CHAPEL HILL, N.C., May 28 (UPI) — Kind gestures can cement a romantic relationship — but only if a partner expresses gratitude, U.S. researchers suggest.
Lead author Dr. Sara Algoe of the University of North Carolina at Chapel Hill and colleagues says people do things for each other all the time, but that doesn’t mean that the emotion of gratitude will be felt. A partner may not notice a kind gesture, or the partner may have a different reaction to receiving a benefit from someone — including resentment, misunderstanding or indebtedness.
A partner planning a celebratory meal, taking a child to the zoo so the other partner can have a break or making an effort to get special coffee are examples of gratuitous behavior that could strengthen romantic relationships, if the recipient feels grateful in response, Algoe says.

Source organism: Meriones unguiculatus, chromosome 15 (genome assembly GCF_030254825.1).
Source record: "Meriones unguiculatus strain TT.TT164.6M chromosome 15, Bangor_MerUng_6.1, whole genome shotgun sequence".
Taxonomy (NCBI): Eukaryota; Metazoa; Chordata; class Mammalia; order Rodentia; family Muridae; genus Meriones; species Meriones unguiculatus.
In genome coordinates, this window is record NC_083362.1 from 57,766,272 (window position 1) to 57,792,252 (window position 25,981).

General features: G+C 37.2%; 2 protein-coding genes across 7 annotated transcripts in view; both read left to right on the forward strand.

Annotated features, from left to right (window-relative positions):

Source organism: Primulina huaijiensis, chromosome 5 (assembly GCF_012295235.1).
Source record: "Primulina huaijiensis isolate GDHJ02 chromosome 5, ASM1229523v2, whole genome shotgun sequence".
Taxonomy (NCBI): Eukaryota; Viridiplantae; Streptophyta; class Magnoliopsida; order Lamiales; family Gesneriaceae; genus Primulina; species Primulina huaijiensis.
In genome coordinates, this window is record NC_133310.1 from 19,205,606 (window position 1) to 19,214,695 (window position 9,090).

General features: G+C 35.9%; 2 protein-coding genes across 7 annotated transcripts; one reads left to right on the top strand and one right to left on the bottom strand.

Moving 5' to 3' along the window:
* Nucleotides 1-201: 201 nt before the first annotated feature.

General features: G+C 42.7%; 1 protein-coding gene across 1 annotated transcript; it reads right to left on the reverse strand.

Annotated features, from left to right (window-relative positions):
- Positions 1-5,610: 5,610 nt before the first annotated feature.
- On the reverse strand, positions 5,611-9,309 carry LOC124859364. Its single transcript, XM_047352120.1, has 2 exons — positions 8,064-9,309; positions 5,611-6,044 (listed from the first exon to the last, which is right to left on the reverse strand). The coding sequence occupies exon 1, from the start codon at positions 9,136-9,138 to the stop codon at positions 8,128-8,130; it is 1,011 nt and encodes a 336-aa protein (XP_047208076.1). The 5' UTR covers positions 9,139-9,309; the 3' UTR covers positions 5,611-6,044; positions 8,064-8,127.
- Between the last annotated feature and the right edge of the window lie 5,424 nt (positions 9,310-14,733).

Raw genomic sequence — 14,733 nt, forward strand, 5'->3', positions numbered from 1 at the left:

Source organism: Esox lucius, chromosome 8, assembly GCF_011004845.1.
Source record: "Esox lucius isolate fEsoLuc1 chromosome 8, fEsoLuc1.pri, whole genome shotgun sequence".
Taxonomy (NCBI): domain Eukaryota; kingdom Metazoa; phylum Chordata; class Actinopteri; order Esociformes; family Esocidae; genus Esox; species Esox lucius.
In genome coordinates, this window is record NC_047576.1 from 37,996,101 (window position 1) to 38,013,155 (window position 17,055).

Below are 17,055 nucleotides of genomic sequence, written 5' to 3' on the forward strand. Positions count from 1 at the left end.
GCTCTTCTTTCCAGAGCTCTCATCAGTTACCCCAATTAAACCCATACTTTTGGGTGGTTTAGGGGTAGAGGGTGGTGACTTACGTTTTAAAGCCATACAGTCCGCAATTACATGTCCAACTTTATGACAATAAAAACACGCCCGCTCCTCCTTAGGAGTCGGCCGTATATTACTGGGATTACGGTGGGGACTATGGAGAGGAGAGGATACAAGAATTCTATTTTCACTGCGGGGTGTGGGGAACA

The researchers tracked 65 couples in a satisfying and committed relationship for day-to-day fluctuations in relationship satisfaction and connection.
The study, scheduled to be published in the June issue of Personal Relationships, found the positive impact on the relationship from kind gestures was noticed even the day after the feeling of gratitude was expressed.
However, if the partner feels indebtedness — a need to repay kind gestures — such acts may not yield benefits, the researchers said.
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